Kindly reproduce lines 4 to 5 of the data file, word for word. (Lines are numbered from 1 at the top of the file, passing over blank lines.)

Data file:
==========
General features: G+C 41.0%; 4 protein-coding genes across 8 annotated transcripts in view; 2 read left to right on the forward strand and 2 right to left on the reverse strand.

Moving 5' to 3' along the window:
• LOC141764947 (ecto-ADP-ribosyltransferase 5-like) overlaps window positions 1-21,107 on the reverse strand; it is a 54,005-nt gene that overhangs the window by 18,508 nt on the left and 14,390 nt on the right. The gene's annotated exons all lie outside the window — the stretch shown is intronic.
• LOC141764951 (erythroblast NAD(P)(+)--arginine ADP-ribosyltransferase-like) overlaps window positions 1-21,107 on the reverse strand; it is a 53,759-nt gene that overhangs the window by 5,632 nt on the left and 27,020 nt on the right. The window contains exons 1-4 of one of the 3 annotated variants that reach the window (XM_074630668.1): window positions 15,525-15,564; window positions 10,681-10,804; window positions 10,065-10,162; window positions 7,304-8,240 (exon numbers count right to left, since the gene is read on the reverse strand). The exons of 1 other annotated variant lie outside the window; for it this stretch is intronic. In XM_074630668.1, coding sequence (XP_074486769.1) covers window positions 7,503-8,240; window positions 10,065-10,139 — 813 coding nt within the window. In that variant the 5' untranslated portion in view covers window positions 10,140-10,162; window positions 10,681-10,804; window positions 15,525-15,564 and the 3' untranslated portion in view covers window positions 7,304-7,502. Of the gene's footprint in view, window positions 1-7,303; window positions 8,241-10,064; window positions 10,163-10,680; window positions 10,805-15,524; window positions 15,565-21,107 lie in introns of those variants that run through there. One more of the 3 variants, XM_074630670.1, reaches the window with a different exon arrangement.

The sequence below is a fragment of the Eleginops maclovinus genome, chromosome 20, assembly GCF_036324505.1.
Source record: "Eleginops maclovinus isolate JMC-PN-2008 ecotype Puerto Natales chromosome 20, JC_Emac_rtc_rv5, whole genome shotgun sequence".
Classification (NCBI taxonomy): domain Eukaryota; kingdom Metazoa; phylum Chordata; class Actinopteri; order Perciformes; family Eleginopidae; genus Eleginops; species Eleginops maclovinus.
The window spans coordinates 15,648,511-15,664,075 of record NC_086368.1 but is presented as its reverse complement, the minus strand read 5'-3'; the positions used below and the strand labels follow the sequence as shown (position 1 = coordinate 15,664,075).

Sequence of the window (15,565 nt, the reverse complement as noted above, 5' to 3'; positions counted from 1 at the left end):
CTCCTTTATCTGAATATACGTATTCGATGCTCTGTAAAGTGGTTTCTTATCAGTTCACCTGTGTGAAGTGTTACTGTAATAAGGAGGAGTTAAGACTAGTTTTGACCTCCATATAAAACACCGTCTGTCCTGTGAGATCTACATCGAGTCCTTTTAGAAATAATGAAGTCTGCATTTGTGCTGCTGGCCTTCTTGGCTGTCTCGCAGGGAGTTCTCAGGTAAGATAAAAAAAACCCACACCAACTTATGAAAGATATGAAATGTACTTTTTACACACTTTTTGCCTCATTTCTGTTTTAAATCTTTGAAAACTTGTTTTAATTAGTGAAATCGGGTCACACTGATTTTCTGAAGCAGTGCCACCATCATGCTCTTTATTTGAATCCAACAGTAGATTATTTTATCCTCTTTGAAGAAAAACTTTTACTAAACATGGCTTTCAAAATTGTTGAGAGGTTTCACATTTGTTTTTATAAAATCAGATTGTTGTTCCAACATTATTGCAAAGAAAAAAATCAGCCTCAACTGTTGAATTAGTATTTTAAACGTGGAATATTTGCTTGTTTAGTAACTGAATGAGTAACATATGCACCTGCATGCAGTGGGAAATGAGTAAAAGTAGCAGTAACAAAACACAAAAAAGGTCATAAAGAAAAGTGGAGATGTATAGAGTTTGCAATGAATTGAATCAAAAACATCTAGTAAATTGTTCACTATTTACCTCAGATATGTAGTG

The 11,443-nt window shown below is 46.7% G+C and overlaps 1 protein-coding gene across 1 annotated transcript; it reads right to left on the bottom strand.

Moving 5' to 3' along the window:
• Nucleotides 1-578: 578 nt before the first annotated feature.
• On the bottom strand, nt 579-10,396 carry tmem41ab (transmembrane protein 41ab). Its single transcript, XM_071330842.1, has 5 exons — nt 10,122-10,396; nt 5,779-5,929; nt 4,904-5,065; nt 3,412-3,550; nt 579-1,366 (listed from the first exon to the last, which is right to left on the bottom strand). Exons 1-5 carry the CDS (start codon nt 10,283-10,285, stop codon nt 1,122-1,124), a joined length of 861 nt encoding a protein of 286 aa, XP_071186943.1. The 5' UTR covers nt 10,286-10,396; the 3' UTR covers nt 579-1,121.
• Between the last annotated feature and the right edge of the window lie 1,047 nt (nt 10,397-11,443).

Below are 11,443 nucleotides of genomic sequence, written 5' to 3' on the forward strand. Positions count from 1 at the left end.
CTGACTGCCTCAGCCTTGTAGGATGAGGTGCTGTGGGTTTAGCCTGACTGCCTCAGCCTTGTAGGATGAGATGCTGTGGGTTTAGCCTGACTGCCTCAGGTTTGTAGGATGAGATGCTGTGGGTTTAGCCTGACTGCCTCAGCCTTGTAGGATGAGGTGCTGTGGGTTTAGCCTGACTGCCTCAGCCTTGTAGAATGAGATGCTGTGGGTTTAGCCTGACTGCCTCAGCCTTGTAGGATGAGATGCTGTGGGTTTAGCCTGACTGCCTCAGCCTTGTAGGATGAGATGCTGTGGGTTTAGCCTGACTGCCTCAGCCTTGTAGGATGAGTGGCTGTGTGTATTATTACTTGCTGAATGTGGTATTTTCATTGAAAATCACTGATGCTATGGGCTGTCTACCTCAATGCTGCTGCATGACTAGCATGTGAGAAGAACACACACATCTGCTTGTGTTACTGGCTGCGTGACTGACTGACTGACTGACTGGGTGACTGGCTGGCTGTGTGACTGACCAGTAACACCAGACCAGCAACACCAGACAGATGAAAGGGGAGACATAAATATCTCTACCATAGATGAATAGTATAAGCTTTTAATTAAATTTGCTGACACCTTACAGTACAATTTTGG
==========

• LOC141764951 (erythroblast NAD(P)(+)--arginine ADP-ribosyltransferase-like) overlaps window positions 1-21,107 on the reverse strand; it is a 53,759-nt gene that overhangs the window by 5,632 nt on the left and 27,020 nt on the right. The window contains exons 1-4 of one of the 3 annotated variants that reach the window (XM_074630668.1): window positions 15,525-15,564; window positions 10,681-10,804; window positions 10,065-10,162; window positions 7,304-8,240 (exon numbers count right to left, since the gene is read on the reverse strand). The exons of 1 other annotated variant lie outside the window; for it this stretch is intronic. In XM_074630668.1, coding sequence (XP_074486769.1) covers window positions 7,503-8,240; window positions 10,065-10,139 — 813 coding nt within the window. In that variant the 5' untranslated portion in view covers window positions 10,140-10,162; window positions 10,681-10,804; window positions 15,525-15,564 and the 3' untranslated portion in view covers window positions 7,304-7,502. Of the gene's footprint in view, window positions 1-7,303; window positions 8,241-10,064; window positions 10,163-10,680; window positions 10,805-15,524; window positions 15,565-21,107 lie in introns of those variants that run through there. One more of the 3 variants, XM_074630670.1, reaches the window with a different exon arrangement.

The sequence below is a fragment of the Eleginops maclovinus genome, chromosome 20, assembly GCF_036324505.1.